January 16, 1962
ZURICH INSURANCE COMPANY.
Appeal, No. 339, Oct. T., 1961, from order of County Court of Philadelphia, Sept. T., 1960, No. 8772-B, in case of Sidney Rosner v. Zurich Insurance Company. Order affirmed.
Alan Kahn, with him Winokur & Kahn, for appellant.
Albert L. Bricklin, with him Bennett and Bricklin, for appellee.
Before Ervin, Wright, Woodside, Watkins, Montgomery, and Flood, JJ. (rhodes, P.j., absent).
[ 197 Pa. Super. Page 91]
OPINION BY MONTGOMERY, J.
This is an appeal from an order sustaining the preliminary objection of the appellee insurance company and entering judgment in its favor. Since preliminary objections by way of demurrer accept as true all the facts pleaded by the party against whom the objection is made, we assume the following to be the actual circumstances which gave rise to the present issue.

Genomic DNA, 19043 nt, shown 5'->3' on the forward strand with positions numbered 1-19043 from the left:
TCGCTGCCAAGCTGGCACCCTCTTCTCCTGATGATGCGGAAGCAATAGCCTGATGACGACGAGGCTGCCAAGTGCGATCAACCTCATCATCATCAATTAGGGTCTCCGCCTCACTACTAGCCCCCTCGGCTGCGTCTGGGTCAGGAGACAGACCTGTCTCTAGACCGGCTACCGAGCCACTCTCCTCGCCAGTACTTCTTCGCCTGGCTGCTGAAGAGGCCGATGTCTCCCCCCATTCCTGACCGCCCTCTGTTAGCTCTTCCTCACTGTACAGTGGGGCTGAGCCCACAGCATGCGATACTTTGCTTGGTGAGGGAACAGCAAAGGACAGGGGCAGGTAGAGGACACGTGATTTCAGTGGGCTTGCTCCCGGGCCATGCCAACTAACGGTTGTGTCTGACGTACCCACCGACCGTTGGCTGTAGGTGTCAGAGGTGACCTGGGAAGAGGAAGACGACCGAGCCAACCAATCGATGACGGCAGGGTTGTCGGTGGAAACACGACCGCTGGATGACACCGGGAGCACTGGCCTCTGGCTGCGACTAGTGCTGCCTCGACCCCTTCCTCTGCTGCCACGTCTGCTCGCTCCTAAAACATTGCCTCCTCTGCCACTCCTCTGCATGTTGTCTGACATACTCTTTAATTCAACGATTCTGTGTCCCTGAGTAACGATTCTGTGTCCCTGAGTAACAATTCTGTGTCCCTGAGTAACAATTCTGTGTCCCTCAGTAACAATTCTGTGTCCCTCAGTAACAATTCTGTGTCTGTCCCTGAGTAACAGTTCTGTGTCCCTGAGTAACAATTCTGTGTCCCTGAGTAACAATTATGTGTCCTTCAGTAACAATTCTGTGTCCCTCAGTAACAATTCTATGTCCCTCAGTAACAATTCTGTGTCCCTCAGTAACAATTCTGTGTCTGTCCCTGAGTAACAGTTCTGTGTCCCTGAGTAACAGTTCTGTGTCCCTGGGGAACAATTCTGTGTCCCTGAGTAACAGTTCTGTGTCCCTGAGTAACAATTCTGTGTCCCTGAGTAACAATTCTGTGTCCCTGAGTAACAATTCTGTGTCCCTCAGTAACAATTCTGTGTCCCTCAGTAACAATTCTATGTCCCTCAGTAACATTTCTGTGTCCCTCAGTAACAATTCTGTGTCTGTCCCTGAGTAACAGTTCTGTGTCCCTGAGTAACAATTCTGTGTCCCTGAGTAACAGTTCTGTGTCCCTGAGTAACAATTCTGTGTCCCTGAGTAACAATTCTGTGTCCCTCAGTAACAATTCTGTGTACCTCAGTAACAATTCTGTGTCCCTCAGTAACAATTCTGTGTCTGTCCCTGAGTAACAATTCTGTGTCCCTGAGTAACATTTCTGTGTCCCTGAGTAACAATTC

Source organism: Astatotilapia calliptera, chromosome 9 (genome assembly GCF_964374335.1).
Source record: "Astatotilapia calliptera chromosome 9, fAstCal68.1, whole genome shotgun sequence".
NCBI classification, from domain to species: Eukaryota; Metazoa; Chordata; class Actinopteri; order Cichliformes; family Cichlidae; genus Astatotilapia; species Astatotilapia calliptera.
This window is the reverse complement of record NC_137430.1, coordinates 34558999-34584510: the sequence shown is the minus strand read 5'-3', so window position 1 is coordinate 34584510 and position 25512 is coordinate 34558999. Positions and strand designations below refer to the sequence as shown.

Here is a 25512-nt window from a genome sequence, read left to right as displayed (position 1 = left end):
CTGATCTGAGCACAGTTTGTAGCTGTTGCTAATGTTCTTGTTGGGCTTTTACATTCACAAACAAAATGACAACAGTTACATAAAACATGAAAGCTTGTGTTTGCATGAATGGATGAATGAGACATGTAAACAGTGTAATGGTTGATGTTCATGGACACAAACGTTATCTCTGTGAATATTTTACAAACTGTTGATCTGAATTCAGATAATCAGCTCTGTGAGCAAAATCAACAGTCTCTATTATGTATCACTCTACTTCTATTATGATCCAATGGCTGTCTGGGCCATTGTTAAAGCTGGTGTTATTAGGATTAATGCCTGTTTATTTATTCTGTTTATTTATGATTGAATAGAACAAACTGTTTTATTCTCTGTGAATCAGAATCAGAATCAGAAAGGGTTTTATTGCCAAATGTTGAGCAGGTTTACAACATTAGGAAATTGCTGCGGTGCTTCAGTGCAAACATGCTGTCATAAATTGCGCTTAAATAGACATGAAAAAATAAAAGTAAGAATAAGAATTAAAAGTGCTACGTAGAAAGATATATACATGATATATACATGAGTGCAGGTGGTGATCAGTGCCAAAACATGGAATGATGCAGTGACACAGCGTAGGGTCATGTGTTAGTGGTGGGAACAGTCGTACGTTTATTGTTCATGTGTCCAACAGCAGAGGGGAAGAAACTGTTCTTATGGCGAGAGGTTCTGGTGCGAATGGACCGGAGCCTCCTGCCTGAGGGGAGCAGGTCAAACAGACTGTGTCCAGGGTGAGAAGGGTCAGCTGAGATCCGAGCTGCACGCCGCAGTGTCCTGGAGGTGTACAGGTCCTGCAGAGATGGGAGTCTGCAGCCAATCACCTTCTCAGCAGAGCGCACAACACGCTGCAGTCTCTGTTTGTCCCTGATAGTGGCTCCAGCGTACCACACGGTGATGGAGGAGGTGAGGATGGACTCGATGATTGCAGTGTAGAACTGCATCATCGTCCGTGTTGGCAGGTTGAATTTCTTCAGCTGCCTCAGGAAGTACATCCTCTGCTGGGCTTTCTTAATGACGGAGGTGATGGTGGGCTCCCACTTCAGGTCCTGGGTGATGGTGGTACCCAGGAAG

Appellant is a partner in the firm of A. Servetnick & Sons of Philadelphia, Pennsylvania. In August of 1958 the firm consulted the appellee company with reference to purchasing a group disability policy which would provide certain desired coverage for the employes and members of the firm. In response to the inquiry the appellee sent an employe, Alvin Brockow, whom it represented to be the insurance company's expert and specialist upon the subject of group disability insurance policies, to consult with members of the partnership firm, including the appellant. Brockow represented to them that the appellee company's policy
[ 197 Pa. Super. Page 92]
would completely cover both partners and their employes in the event of any injury, sickness, or disease which any of them might suffer. Brockow stated that the "occupational exclusion" contained in part VII of the policy was designed to exclude only such injuries and sicknesses as were compensable under the Workmen's Compensation Act of Pennsylvania.